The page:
City leaders look to 16th Street as future tech hub

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City officials on Thursday unveiled a long-term plan to redevelop an industrial stretch northwest of downtown with the goal of attracting hundreds of residents and dozens of high-tech companies to the area.

The ambitious urban renewal effort, dubbed the 16 Downtown Technology District, builds from a strategy discussed over more than a decade to turn the corridor between IUPUI and 16th Street into a life-sciences research hub.

City leaders, including Mayor Greg Ballard and representatives from Develop Indy, the city’s economic-development arm, say the time is ripe—even in an economic slump—to bring the plan to life.

The idea is to create a trendy urban district where residents can live within blocks of work. The project could require $15 million to $20 million in public investment and hundreds of millions of dollars in private investment. It is expected to take 10-20 years to complete.

The plan relies heavily on being able to lure companies interested in locating near what some say already is an emerging technology-and-life-sciences hub near Indiana University research facilities.

“Companies and the creative class want to be in an environment like this,” said Nancy Langdon, who is leading the project for Develop Indy. “We want to broaden our viewpoint so we attract a variety of high-tech businesses.”

Langdon and others say a few building blocks already are taking shape for the project.

Officials said a final agreement is near for the redevelopment of the historic Bush Stadium site, which is wedged between 16th Street and the White River near Harding Street.

Developer John Watson will build 268 units around the stadium façade, which will be preserved, and near the baseball diamond where the Indianapolis Indians played until 1996. Rental rates for the units will range from $480 to $1,400 per month. The project is expected to be complete by August 2013.

The city is contributing about $5 million to the $23 million project, including tax dollars generated in the area and more that will be transferred from the consolidated downtown tax-increment financing district. Watson said he also is seeking a federal loan to help finance part of the project.

Indianapolis also will invest another $3 million in public money to renovate Indiana Avenue from roughly 10th Street to 16th Street with new landscaping, walking paths, bike lanes and other streetscape elements designed to brand the area. That funding will come from initial proceeds from the sale of the city’s water and sewer utilities to Citizens Energy Group.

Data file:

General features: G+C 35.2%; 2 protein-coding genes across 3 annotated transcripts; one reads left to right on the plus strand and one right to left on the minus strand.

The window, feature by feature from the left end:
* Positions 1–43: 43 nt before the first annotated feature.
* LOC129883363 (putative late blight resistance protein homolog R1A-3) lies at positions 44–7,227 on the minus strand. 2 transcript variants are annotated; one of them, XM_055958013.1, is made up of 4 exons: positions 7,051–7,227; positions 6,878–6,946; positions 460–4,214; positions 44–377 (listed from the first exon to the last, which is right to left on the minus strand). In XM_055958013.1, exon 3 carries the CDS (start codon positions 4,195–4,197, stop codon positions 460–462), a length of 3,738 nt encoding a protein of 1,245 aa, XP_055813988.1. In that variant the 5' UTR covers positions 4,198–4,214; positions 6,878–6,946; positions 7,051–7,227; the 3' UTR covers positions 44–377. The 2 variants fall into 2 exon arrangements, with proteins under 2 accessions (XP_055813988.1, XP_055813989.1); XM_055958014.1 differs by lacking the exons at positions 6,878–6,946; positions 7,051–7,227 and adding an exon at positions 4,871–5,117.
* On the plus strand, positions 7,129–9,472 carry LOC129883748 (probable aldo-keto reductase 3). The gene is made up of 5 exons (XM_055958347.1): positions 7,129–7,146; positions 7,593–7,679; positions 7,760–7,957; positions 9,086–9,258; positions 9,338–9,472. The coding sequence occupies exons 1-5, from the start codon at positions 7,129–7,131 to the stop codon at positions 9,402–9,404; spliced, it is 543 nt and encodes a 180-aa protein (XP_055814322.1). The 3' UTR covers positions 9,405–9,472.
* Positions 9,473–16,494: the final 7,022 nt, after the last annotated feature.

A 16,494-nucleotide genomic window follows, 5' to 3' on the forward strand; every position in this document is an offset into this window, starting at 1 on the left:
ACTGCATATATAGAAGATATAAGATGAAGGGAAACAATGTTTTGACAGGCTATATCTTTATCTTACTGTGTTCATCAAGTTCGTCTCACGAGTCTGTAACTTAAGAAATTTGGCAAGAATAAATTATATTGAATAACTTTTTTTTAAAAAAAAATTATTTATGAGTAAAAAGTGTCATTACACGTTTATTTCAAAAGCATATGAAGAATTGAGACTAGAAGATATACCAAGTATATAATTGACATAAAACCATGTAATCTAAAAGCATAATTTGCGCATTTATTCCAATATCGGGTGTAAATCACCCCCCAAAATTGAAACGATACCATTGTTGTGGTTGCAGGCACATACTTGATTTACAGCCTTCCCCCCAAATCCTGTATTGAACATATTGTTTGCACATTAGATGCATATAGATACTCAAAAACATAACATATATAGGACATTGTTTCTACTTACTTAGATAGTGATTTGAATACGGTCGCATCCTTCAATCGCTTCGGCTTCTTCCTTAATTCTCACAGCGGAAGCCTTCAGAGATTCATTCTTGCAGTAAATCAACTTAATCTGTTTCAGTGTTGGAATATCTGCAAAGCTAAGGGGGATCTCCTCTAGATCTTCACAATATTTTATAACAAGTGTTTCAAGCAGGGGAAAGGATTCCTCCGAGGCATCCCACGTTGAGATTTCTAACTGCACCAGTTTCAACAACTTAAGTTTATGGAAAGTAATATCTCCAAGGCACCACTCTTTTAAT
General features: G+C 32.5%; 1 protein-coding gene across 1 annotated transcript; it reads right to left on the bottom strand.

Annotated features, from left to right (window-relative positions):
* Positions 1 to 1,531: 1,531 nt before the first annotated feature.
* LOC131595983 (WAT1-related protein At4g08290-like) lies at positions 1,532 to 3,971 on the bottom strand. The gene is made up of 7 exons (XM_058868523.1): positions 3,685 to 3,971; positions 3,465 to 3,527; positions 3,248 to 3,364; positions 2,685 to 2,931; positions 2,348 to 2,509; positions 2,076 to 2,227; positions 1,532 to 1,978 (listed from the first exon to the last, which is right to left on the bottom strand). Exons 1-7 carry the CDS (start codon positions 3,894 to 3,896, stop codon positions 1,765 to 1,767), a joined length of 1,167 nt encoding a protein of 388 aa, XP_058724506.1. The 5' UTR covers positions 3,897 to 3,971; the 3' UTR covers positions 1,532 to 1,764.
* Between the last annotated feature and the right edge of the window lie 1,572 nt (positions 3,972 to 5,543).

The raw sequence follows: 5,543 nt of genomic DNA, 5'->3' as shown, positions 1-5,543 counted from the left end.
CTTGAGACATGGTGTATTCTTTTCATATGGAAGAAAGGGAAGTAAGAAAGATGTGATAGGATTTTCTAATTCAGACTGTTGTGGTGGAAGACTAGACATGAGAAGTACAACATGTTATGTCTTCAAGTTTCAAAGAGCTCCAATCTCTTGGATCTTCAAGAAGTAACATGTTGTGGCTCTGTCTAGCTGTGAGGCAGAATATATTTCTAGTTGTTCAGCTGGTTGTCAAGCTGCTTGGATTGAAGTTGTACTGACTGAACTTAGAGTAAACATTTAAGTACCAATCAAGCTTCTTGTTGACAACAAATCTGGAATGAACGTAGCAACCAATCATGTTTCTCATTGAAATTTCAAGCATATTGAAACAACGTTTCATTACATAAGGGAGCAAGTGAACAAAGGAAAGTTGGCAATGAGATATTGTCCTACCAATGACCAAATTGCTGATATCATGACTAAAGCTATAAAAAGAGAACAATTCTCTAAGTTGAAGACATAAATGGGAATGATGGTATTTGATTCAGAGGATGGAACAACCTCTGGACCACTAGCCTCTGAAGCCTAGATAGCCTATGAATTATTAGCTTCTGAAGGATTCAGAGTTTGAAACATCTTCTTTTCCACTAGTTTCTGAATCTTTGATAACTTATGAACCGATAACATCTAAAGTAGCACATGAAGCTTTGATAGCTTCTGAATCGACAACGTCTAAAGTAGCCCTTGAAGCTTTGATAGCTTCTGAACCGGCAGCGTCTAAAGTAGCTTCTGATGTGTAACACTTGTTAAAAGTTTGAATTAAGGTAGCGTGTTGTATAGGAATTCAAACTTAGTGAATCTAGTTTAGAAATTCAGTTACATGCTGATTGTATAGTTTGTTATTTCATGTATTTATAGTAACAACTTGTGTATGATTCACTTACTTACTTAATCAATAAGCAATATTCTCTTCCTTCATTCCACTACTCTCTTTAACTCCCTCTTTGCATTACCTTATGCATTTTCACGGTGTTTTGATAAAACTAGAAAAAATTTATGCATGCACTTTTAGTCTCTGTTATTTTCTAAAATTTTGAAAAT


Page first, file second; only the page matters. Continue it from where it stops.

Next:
Other projects already underway—including a $3 million expansion of the Herron School of Art and Design and mixed-use apartment projects being built near Indiana Avenue by developers Buckingham Cos. and Trinitas Ventures—also signal energy in the area, leaders of the initiative say.

“You’re going to really start changing the way people view this area,” said Brad Hurt, a Crawfordsville-based economic development consultant who worked on the project. “There’s been a lot of momentum established already.”

A lot more movement is needed, though, for the ambitious plan to become reality.

The city is promoting about 120 acres in the area as available space for development or redevelopment. About two-thirds of that is owned either by the city or Indiana University or its affiliates, which have been a partner in the effort.

The rest are privately owned, and it will take effort—and possibly a public subsidy—to acquire and assemble those properties, said Dennis Dye, executive vice president of Indianapolis-based commercial real estate firm Browning Investments.

Lots of public money also will be needed for infrastructure. The city has not yet solidified a funding source, but if the pending utilities sale is approved by state regulators, that could free up tens of millions.

Despite the tough economy, experts such as Dye say the venture is a timely opportunity for the city to undertake.

“There’s probably no better time to do it,” Dye said. “The private side of the world can’t do it without an initiative like this occurring.”

To see renderings of the plans, visit IBJ's Property Lines blog.



  • 16 Tech and Taxpayer Money
    It is grossly unfair to charaterize all recipients of Medicaid and other government funded programs as people who don't want jobs. In my long life I have known many many people who would love to be able to work. So, don't generalize.
  • OK
    Corporate investment has a far broader impact than social investment..i.e. medicaid and pp. i think it's great that the city is using taxpayer money to grow jobs instead of waste it on those that dont want to look for them.
  • Developers' Contribution
    So, Riverside Resident, you actually believe the investor will put up 75%? What proof do you have that will ever happen?

    It's just a numbers game, and the City has a history of lying about the numbers. This is all about sweetening the pot with taxpayer money.
  • Dead Zone